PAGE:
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Hi, was reading the comments on the eneloop and got some to try out. They're super cool and I find that I am not having to recharge all the time. Nothing worse than when you're going out with the fam, grab the camera and when the time is great to take that photo only to find out that the batts are dead again. With the eneloops theyre always ready to go.

At first I thought they were expensive, but am sure theys going to be a whole lot cheaper in the long run. and a lot more convenient too. Only theyre a bit hard to find. Did find a site that sells them at a fair price tho, http://www.amenterprises.com.au/shop...p-1-c-531.html -- can't see that theyre making any money though - or there's gotta be one heck of a markup at the shops that do sell em. also, ebay's got them too.

Anyhow, that's my two cents.
BB
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Old Sep 16, 2006, 7:06 AM   #6
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I purchased my first set of eneloop batteries from a dealer in Singapore in July so I could test the shelf life characteristics. My set of 4 were manufactured in May 2006. I tested the capacity of the batteries 9/14/06 and found that even after sitting a month at room temperature the batteries are at 95% - 97% of rated capacity.

I did see a launch of the batteries in Australia and it was a cold event at -13C. The reason was to showthe batteries'low temperature performance. All the cameras they used at the kickoff were using eneloop batteries. Web link to launch is http://www.master-instruments.com.au...op_launch.html

Currently, the only US dealer actively selling the eneloop batteries that I have found is RitzCamera.com with a AA 4-pack at $11.99 which is about 40% cheaper than what I paid for my first set.
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Old Nov 28, 2006, 7:15 AM   #7
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Just to update this thread, I purchased 20 AA and 8 AAA Eneloop batteries from HHGREG in the US.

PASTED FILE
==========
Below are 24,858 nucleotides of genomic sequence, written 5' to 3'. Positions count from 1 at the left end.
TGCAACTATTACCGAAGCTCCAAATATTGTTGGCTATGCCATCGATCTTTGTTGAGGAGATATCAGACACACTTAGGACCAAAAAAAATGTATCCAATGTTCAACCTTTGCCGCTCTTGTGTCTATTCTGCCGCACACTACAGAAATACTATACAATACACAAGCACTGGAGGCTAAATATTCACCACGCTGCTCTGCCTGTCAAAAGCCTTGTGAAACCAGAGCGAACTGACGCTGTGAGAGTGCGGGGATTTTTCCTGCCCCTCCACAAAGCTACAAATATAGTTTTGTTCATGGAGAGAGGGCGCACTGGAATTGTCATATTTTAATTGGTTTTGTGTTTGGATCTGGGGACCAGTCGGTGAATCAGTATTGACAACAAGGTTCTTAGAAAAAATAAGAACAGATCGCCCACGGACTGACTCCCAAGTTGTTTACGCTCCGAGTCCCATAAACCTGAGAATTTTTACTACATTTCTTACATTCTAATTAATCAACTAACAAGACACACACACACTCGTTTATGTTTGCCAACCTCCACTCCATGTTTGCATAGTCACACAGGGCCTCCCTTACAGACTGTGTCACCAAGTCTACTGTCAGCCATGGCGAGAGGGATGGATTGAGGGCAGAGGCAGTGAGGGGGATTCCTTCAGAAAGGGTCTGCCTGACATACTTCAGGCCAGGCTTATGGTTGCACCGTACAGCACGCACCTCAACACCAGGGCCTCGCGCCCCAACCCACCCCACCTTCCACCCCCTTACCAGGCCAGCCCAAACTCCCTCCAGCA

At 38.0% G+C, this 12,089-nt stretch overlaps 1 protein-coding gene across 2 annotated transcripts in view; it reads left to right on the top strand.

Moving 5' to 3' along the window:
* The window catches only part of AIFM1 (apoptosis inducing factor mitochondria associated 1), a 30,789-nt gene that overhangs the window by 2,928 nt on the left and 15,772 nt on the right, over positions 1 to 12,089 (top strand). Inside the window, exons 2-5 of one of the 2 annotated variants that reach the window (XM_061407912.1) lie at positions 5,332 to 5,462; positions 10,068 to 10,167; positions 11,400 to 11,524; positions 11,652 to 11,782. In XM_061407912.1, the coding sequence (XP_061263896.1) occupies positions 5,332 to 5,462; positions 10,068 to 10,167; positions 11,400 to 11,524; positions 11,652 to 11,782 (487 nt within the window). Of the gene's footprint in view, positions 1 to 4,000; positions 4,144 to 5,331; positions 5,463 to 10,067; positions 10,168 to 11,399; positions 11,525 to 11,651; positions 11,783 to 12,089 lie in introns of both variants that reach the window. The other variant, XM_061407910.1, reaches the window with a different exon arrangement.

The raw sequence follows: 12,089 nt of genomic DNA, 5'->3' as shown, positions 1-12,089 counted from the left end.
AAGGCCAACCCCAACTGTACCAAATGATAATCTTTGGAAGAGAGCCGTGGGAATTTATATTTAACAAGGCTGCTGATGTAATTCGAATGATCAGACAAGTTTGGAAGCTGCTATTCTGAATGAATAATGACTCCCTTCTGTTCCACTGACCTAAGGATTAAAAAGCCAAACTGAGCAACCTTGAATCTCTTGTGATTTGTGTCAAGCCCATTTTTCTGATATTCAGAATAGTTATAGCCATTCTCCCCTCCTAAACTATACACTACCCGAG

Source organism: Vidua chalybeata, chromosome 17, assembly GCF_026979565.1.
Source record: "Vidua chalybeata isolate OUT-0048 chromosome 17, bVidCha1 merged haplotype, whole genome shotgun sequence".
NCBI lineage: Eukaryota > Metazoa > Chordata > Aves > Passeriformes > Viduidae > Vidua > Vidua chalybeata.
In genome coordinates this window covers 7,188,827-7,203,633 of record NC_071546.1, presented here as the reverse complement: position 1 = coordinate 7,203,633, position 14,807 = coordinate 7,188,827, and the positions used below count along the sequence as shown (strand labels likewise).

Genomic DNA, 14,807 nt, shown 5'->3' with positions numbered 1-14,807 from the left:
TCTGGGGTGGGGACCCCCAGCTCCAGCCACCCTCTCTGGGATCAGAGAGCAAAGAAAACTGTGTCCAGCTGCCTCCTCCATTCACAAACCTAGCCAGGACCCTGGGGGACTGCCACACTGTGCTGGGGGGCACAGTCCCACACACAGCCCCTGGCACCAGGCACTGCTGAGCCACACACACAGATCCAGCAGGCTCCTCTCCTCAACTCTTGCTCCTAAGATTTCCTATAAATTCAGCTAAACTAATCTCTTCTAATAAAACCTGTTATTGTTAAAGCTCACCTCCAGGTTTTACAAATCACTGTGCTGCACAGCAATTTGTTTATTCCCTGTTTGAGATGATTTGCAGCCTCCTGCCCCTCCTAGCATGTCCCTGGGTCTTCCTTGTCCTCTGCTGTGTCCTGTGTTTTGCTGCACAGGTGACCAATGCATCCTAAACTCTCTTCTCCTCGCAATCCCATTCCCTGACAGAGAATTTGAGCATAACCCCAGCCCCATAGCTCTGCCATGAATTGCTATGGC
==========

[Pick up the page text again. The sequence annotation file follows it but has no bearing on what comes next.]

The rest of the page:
AA 4-pack for 9.99: http://www.hhgregg.com/ProductDetail...roductID=17285
AAA 4-pack for 7.99: http://www.hhgregg.com/ProductDetail...roductID=17284

Free shipping via UPS to United States.

Rob
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Old Nov 28, 2006, 1:37 PM   #8
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Wow! $10 delivered is the cheapest I have been able to find anywhere. I'm down for some. Thanks.
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Old Dec 2, 2006, 5:28 PM   #9
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steve wrote:
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(This is from Dennis Thomas at Thomas-Distributing when I asked him if they were going to carry the Sanyo Eneloop NiMH batteries.)

When we were informed about this, we could not believe it - actually we laughed and wondered what idiot decided to release this technology before it was ready for Temperatures above 40F degrees. This in our opinion makes the Eneloop battery totally useless.
Eneloop @ Thomas-Distributing: :-)

http://www.thomas-distributing.com/s...tteries-aa.php
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Old Dec 3, 2006, 2:21 AM   #10
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coppertrail wrote
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Eneloop @ Thomas-Distributing: :-)

http://www.thomas-distributing.com/s...tteries-aa.php
But at 50% more than HHGREG and not free shipping